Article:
Revive Our Hearts Podcast

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Unexpected Grace, Day 3

Leslie Basham: When Nancy Leigh DeMoss began a relationship with Robert Wolgemuth, she had been content in serving the Lord in singleness for a long time.

Nancy DeMoss Wolgemuth: To this point in my life, the Lord has never awakened love in my heart toward a man. God would have to put something in my heart that has never been there.

Leslie: This is Revive Our Hearts with Nancy DeMoss Wolgemuth for Wednesday, November 18, 2015.

This week we've been hearing the unexpected love story between Nancy and Robert Wolgemuth. It's a story that helps all of us consider our lives. Are we fully surrendered to the Lord? Does He control every part of our life?

After Nancy and Robert began their courtship, they started getting to know each other, reading each other's books and having a lot of conversations together. Although Nancy was seeing God's leadership in this relationship, and although her love and respect for Robert were growing, she was still wrestling with the question, "Is marriage God's will for my life?" Here's Nancy.

Nancy: This was all very new to me! I think to most people this can sound a little strange, but if you think of how many years I had served the Lord as a single woman, with a sense of having been gifted for that, this was something of a seismic shift!

Leslie: This relationship was a type of holy disruption in Nancy's life. It caused her to seek the Lord in new ways. And God was faithful to give her wisdom as she prayed and waited on Him.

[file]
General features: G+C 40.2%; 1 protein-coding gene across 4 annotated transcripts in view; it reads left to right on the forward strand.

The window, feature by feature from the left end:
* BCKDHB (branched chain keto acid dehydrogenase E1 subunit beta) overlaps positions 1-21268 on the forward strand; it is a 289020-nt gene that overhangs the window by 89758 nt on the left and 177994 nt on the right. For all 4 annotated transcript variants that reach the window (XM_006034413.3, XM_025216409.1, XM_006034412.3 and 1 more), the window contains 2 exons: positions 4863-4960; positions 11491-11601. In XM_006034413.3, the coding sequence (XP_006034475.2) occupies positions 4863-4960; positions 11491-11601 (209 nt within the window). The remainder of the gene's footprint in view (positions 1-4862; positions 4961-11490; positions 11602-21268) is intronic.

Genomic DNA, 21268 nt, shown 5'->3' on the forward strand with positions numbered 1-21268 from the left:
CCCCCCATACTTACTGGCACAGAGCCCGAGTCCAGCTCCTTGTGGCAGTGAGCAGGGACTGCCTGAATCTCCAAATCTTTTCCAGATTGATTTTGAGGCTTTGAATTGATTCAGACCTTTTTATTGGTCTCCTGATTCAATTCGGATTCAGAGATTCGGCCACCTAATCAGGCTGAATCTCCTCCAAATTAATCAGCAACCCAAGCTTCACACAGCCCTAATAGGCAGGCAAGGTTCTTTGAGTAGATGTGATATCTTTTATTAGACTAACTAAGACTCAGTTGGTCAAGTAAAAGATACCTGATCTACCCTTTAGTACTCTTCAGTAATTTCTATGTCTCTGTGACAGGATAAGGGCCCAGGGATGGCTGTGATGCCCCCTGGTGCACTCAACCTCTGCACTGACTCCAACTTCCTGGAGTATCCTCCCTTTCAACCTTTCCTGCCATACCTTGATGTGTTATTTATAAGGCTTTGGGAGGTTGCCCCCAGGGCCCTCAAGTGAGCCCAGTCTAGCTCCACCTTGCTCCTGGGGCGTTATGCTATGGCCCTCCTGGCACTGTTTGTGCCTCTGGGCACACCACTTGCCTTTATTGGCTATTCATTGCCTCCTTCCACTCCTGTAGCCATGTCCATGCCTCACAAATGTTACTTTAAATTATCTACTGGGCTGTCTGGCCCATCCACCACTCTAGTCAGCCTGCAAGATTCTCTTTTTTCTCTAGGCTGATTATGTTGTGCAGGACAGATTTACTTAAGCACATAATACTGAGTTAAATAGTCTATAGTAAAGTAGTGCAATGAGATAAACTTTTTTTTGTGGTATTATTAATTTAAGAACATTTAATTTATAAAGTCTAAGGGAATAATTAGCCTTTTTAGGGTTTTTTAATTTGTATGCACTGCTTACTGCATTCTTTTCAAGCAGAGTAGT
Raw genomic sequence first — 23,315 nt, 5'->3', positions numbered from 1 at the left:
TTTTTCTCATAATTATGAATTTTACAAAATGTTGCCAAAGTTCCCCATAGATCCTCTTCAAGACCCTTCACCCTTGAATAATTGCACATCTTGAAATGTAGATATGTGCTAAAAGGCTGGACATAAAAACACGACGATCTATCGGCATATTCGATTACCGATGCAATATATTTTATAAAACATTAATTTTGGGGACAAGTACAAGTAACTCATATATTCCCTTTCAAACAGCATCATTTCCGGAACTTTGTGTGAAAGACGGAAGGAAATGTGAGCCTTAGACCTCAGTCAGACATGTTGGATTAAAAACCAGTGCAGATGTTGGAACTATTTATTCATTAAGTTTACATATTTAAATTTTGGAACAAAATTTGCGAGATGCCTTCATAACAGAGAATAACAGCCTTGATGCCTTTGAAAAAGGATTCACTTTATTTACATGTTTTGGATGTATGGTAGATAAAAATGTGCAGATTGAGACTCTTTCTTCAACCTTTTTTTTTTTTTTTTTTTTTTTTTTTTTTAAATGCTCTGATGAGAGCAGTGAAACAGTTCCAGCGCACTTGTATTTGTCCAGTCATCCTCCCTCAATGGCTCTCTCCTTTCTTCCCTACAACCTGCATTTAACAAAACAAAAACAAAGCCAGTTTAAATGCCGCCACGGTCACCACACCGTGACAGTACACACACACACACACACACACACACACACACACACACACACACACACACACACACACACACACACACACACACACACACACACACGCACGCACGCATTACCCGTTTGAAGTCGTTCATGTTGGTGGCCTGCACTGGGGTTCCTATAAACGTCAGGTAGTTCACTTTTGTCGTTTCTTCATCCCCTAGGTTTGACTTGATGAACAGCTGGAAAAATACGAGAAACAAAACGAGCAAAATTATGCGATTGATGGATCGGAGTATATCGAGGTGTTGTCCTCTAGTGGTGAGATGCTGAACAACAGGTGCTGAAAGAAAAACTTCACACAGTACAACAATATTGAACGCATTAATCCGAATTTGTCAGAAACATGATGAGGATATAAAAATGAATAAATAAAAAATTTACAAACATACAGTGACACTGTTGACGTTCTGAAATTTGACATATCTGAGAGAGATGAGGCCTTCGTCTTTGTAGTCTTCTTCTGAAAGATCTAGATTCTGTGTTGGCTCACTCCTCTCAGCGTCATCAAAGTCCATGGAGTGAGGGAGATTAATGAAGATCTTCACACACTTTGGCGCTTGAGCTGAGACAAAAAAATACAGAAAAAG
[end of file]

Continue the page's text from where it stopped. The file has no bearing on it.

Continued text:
Nancy: There was something else that surfaced in my mind, that I didn't even know was there, and it came to my mind early in this process. I was at my home church one Sunday morning, participating in the worship, enjoying the presence of the Lord.

This was never far from my mind. These conversations were new, this possibility of marriage was very new to me. I was growing to love this man and wanting to know what the Lord thought about all of this. But the thought of being married—to anyone—was so foreign to me and something that had been so far off my radar for a very long time that there was some grappling with, "Is this even possible? Is this desirable? Is this something that, in my heart, I want?"

I believe that as you follow Christ and love Him, He gives you the desires of your heart. One of the questions I was asking was, "Is this a desire in my heart now that's never been there before?"

As I was sitting in church that Sunday morning enjoying the Lord—He was ministering to my heart—we were singing a modern chorus based on an old gospel song: "Lord, I need You, how I need You, every hour I need You."